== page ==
CryptocurrenciesHow Cryptocurrency works1. Consensus ProtocolIcompetition in the form of mining: “miners” compete to updatethe public ledger (i.e. Blockchain)Ithe prob. of winning is proportional to the fraction ofcomputational power owned by a miner2. Reward SchemeIreward winning miners by seigniorage and transaction fees3. Confirmation Lagsdouble spending is discouraged by confirmation delayif a seller waits for N validations before delivering the goods, thebuyer needs to win the mining game N 1 times to revoke thetransactionChiu & Koeppl – Cryptocurrencies14

CryptocurrenciesHow Cryptocurrency works1. Consensus ProtocolIcompetition in the form of mining: “miners” compete to updatethe public ledger (i.e. Blockchain)Ithe prob. of winning is proportional to the fraction ofcomputational power owned by a miner2. Reward SchemeIreward winning miners by seigniorage and transaction fees3. Confirmation LagsIdouble spending is discouraged by confirmation delayif a seller waits for N validations before delivering the goods, thebuyer needs to win the mining game N 1 times to revoke thetransactionChiu & Koeppl – Cryptocurrencies15

CryptocurrenciesNo confirmation lag (N 0)Time TGoods delivered on the spotSeller gets payment afterconfirmationminersChiu & Koeppl – Cryptocurrencies16

CryptocurrenciesNo confirmation lag (N 0)Time TGoods delivered on the spotSeller gets payment afterconfirmationminersminersBuyer perform secret miningto undo the paymentChiu & Koeppl – Cryptocurrencies17

CryptocurrenciesNo confirmation lag (N 0)Time TminersminersIf successful, buyer gets goodswithout paying the sellerBuyer perform secret miningto undo the paymentChiu & Koeppl – Cryptocurrencies18

CryptocurrenciesOne confirmation lag (N 1)Time TTime T 1minersGoods delivered after oneconfirmationSeller gets payment afterone confirmationChiu & Koeppl – Cryptocurrencies19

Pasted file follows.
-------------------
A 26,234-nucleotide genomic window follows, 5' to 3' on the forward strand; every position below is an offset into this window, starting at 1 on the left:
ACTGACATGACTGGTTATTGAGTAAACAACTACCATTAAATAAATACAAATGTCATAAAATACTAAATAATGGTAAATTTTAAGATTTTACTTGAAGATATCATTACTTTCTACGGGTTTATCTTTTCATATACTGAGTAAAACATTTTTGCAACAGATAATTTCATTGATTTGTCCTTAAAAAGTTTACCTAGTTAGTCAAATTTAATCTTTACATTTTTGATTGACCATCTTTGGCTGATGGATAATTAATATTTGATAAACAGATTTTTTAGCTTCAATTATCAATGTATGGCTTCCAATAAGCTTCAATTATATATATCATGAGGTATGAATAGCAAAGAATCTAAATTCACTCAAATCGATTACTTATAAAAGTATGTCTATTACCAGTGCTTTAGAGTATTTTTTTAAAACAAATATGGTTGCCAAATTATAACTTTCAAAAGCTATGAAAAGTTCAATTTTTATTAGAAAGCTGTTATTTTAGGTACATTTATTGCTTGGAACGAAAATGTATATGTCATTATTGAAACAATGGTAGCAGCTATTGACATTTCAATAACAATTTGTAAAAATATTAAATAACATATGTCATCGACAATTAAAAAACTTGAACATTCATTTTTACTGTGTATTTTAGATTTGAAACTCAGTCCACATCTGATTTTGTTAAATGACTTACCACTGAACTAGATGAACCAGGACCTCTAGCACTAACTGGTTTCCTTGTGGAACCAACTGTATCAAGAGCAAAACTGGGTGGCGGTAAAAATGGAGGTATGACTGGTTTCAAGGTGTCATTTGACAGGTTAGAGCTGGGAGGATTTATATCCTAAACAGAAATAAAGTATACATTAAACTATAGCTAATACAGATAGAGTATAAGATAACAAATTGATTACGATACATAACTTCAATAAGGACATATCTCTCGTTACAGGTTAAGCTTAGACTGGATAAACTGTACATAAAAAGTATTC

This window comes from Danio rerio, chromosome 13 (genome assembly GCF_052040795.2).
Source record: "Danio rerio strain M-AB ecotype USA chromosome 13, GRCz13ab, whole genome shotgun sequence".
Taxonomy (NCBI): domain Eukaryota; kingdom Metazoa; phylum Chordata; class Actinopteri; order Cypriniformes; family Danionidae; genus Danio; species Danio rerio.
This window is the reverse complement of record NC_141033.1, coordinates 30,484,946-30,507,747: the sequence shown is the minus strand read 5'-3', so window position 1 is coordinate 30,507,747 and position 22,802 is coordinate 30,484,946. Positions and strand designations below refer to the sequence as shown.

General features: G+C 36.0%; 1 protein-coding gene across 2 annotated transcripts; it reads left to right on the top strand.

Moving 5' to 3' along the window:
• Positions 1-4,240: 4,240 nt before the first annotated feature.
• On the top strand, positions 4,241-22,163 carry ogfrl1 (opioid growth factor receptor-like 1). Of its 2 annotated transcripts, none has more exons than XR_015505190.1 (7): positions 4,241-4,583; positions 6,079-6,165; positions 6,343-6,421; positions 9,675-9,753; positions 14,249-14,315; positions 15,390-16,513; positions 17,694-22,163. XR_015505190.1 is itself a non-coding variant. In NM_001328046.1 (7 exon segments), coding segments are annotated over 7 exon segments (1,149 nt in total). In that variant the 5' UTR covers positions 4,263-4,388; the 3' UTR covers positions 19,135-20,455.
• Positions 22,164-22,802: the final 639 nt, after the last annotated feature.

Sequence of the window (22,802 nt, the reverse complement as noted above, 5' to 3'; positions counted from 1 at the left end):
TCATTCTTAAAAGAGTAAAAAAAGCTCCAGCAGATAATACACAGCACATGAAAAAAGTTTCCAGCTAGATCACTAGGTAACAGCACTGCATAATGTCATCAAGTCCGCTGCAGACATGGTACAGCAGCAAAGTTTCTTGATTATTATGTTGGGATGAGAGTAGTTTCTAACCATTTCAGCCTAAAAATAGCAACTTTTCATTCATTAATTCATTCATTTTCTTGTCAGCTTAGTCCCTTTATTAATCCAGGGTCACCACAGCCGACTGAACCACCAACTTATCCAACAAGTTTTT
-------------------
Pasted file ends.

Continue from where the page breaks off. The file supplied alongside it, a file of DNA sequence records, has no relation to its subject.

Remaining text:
CryptocurrenciesChiu & Koeppl – Cryptocurrencies20

CryptocurrenciesOne confirmation lag (N 1)Time TTime T 1minersminersminersNeed tosecretlymine forN 1 2periodChiu & Koeppl – Cryptocurrencies21

CryptocurrenciesHow Cryptocurrency works1. Consensus ProtocolIcompetition in the form of mining: “miners” compete to updatethe public ledger (i.e. Blockchain)Ithe prob. of winning is proportional to the fraction ofcomputational power owned by a miner2. Reward SchemeIreward winning miners by seigniorage and transaction fees3. Confirmation LagsIdouble spending is discouraged by confirmation delayIif goods are delivered after N validations are observed, then thebuyer needs to win the mining game N 1 times to revoke thetransactionChiu & Koeppl – Cryptocurrencies22

CryptocurrenciesHow Cryptocurrency works1. Consensus ProtocolIcompetition in the form of mining: “miners” compete to updatethe public ledger (i.e. Blockchain)Ithe prob. of winning is proportional to the fraction ofcomputational power owned by a miner2. Reward SchemeIreward winning miners by seigniorage and transaction fees3. Confirmation LagsIdouble spending is discouraged by confirmation delayIif goods are delivered after N validations are observed, then thebuyer needs to win the mining game N 1 times to revoke thetransactionChiu & Koeppl – Cryptocurrencies23

CryptocurrenciesQuestionsTake as given the design of the cryptocurrency system:1. How well does it function as a payment system?2. How to optimally set policy parameters?e.g. currency growth, transaction fees3. How best to use it for different types of transactions?e.g. retail vs large valueChiu & Koeppl – Cryptocurrencies24

Model

ModelEnvironmentBased on Lagos and Wright (2005)Time is discrete: t 0, 1, 2, .Three types of agents.IB buyersIσB sellersIM minersBuyers and seller use balances recorded in a ledger to finance bilateraltrade.Balances in the ledger grow at rate µ and there are transaction fees τ .Chiu & Koeppl – Cryptocurrencies26

ModelProof-of-WorkM miners compete to update the ledger by solving a costlycomputational task with a random success rate.Miner i chooses computer power qi to maximize profitsρ(qi )R qi αwhereI R mining reward in real termsI α price of computer powerI ρ probability of winning given byqiρ(qi ) PMm 1 qmResults:PM1) Higher R induces higher mining activities m 1 qm M Q.2) As M , all rents R are dissipated.Chiu & Koeppl – CryptocurrenciesMicro27